NASCAR might need to go back to the future to boost ratings, interest
LeBron James' 'The Decision' nearly beat the Daytona 500 in ratings
Jeff Gordon's struggles haven't tainted his legacy, but have made him an underdog
Danica Patrick will need impressive finishes to generate the hype she once had
For NASCAR teams and drivers, it's summer vacation this week, but the powers that be have no such luxury. You can bet officials down in Daytona are working overtime to turn around a sport that continues to suffer a serious decline.
Chicagoland viewership decreased by over 200,000 compared to last year, with the track's estimated attendance of 67,500 fairly generous for stands that were three-quarters full. How bad has it gotten for what once was the second-largest sport in America? Among the TV programs NASCAR trailed in the ratings last week were Pawn Stars, Good Luck Charlie and Hannah Montana: Forever. Even LeBron's free agency decision scored a 7.3, just below the 7.7 for NASCAR's Super Bowl, the Daytona 500.
So how do you fix it? Brian France seemed ready to throw the kitchen sink at the problems during a press conference last week, insinuating changes were coming to both the Chase and the Sprint Cup schedule for 2011. It seemed as if he was off on a scavenger hunt, searching for genie in a bottle when the sport's already made more wishes during his seven-year tenure than when dad Bill Jr. ran it for over 25 years.
Sometimes, you make so many fixes that you forget what's even broken. Will listening to the fans help? That's where we start in this latest mailbag, a look through your eyes on how to fix NASCAR's playoffs. If there's an idea I overlooked, don't get left out; email@example.com and Twitter at NASCARBowles is the way to speak out and be heard.
It is probably too complicated, but here is my solution to the Chase. Call it "4-3-2-1," a 4-stage, elimination-format championship playoff:
1) Keep it 10 races and the top 12 drivers after race 26, and the current seeding blueprint.
2) After four Chase races, eliminate the bottom four drivers. Reseed the remaining eight drivers based on Chase wins and positions. Six races left...
3) After three more Chase races, eliminate the bottom three drivers still in contention. Reseed the surviving five drivers based on Chase wins and positions, with more points for wins in the last three races. Three races left...
4) After two more Chase races, eliminate the bottom two drivers still left. Reseed the remaining three drivers, based on Chase wins and positions, again with more points for wins in the most recent two-race segment.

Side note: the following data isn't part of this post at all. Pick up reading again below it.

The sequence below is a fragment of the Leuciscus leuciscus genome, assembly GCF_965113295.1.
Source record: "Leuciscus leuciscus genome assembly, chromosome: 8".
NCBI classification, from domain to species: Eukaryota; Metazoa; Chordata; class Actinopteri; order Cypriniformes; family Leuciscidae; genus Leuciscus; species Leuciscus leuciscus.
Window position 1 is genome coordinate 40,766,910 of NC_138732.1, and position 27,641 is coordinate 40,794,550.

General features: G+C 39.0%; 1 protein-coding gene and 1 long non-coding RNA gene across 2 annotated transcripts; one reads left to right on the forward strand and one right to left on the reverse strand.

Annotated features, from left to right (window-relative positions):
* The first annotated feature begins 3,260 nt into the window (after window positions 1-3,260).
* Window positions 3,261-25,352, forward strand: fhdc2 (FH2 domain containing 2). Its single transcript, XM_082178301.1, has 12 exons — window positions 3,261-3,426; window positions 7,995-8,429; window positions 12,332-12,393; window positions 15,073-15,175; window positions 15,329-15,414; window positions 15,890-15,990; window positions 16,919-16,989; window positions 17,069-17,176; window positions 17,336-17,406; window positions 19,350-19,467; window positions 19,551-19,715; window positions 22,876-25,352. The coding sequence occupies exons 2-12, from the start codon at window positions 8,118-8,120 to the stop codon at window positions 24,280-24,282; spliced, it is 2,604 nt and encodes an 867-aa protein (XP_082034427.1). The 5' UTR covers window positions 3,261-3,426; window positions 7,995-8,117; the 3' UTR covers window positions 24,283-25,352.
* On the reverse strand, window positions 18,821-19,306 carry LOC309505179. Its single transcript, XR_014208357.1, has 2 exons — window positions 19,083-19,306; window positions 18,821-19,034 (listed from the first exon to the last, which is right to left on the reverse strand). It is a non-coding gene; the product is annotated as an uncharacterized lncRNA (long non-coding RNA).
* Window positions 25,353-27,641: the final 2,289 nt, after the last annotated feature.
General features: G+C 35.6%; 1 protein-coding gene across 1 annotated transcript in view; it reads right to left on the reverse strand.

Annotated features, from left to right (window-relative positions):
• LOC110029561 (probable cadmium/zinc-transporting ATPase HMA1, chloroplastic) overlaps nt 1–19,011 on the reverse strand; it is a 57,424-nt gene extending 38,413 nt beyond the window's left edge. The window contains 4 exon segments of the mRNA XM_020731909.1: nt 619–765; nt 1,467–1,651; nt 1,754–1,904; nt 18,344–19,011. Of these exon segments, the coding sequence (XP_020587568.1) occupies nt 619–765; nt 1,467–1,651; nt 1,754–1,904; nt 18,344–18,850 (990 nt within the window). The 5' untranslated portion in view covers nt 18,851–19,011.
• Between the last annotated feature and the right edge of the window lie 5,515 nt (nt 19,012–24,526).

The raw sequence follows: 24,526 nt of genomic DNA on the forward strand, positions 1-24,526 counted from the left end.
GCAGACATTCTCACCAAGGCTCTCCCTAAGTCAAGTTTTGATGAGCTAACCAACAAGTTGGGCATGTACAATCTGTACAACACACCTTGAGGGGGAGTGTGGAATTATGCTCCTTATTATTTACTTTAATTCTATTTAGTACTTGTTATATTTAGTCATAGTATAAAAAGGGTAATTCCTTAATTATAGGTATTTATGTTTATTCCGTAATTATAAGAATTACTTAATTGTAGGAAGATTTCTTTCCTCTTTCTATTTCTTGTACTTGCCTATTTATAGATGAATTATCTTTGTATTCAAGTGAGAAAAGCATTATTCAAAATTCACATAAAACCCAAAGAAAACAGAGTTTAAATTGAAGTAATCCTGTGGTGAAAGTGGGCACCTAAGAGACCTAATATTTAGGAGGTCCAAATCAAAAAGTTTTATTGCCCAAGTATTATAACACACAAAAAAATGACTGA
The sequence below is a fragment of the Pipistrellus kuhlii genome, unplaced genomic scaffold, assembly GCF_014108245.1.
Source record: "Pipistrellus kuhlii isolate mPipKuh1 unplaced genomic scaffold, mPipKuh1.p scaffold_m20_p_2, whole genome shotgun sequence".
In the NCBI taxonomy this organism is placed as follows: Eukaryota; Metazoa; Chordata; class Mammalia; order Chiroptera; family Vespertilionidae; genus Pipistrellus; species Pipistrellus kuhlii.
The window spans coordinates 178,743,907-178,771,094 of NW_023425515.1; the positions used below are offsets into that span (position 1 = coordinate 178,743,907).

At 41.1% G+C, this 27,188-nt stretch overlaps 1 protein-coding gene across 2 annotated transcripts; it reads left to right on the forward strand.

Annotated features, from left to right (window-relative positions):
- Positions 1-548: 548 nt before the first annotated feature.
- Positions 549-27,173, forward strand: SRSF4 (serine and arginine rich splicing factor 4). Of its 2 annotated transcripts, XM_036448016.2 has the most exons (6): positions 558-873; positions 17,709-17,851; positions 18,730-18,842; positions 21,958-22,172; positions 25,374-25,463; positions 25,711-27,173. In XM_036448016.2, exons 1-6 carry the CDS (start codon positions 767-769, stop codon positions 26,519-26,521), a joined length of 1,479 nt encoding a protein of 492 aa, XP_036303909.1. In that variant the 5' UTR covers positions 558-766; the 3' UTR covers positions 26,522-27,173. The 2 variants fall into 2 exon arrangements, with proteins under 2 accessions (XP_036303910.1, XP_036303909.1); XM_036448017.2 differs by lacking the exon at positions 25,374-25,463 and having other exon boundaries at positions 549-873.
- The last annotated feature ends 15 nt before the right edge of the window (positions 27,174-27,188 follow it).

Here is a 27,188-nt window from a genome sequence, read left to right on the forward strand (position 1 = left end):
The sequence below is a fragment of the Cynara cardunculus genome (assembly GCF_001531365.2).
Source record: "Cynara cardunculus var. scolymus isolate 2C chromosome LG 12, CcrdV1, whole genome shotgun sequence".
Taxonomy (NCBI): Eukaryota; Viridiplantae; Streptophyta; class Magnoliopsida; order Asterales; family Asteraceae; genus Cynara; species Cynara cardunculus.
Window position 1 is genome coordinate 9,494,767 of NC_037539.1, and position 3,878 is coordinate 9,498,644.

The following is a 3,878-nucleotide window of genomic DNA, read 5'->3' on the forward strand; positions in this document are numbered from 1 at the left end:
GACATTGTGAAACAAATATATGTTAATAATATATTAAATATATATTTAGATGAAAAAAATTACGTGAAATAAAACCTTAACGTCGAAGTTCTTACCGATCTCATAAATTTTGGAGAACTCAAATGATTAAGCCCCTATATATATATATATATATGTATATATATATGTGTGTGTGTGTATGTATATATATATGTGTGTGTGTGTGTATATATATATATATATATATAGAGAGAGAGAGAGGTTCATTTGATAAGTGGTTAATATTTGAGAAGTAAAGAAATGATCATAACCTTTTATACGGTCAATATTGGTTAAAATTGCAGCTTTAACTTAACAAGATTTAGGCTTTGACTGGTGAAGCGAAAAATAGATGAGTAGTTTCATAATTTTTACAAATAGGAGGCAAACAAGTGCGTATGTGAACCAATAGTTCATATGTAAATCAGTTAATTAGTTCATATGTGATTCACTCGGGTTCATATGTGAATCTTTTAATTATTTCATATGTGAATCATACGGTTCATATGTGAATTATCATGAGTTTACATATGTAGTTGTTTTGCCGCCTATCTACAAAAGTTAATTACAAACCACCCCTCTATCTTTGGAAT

5) One race left. Points for the win go up again; winner doesn't necessarily take all, but there is a definite premium on winning this race. Highest Chase point total at the end wins the Silver Flag.
To win in my 4-3-2-1 format, a driver must be both consistent and clutch. Winning is rewarded appropriately, but nobody can just run away from the field unless they are truly dominant in all four stages. With the equivalent of wild card, divisional and championship rounds, the stakes get higher...and so does the interest and excitement.
-- Ross, Star, Id.
Every week, I get one of these types of complicated plans in my inbox, a "fix-all" to a playoff system that's clearly disliked. Some piggyback on NASCAR's recent idea of using more drivers in the Chase, or an elimination format like that revealed by Lars Anderson a few weeks ago. Perhaps the most popular idea is to use a different point system for the 12 drivers who make the playoffs, putting more emphasis on winning over consistency to keep more drivers in the hunt. Others still ask for a shortened Chase, five weeks instead of 10 with not as many drivers participating. I've pretty much heard everything under the sun at this point.
And you know what? I haven't found a single one I've fully embraced. To me, change for the sake of change is never a good thing. So what about this novel concept: Admit the Chase was a bold idea that just didn't work, and go back to what actually did, the old point system, installed from 1975 to 2003 during the sport's biggest period of growth.
Blasphemy you say. How could a sport ever jumpstart itself by going backwards? The reason the championship was changed in the first place was because drivers were focused on consistency over winning. Matt Kenseth, who took the title with just one victory in 2003, would once again be rewarded for his accomplishments; we'd see monotony over 36 races instead of 26.
Or would we? Kenseth's top-10-a-thon season that provoked the Chase was the first time in the modern era (1975-present) the champion had fewer than two wins. And if you're so concerned about winning being more important, then when you make the change, add another 50 points per victory. That ought to be enough to make a one-win championship virtually impossible.
My advice to Brian France would be to invoke the late, great Winston Churchill: "All men make mistakes, but only wise men learn from their mistakes."
Let's hope Mr. France is willing to do just that.
Jeff Gordon an underdog? I would love to see how you determined that! His place is cemented in NASCAR history. He has dominated just like the King and Earnhardt dominated in their day. No one, not even those two, stays on top forever, but Jeff and his fans can look at his career in its entirety with nothing but pride. You sure missed the mark on this one.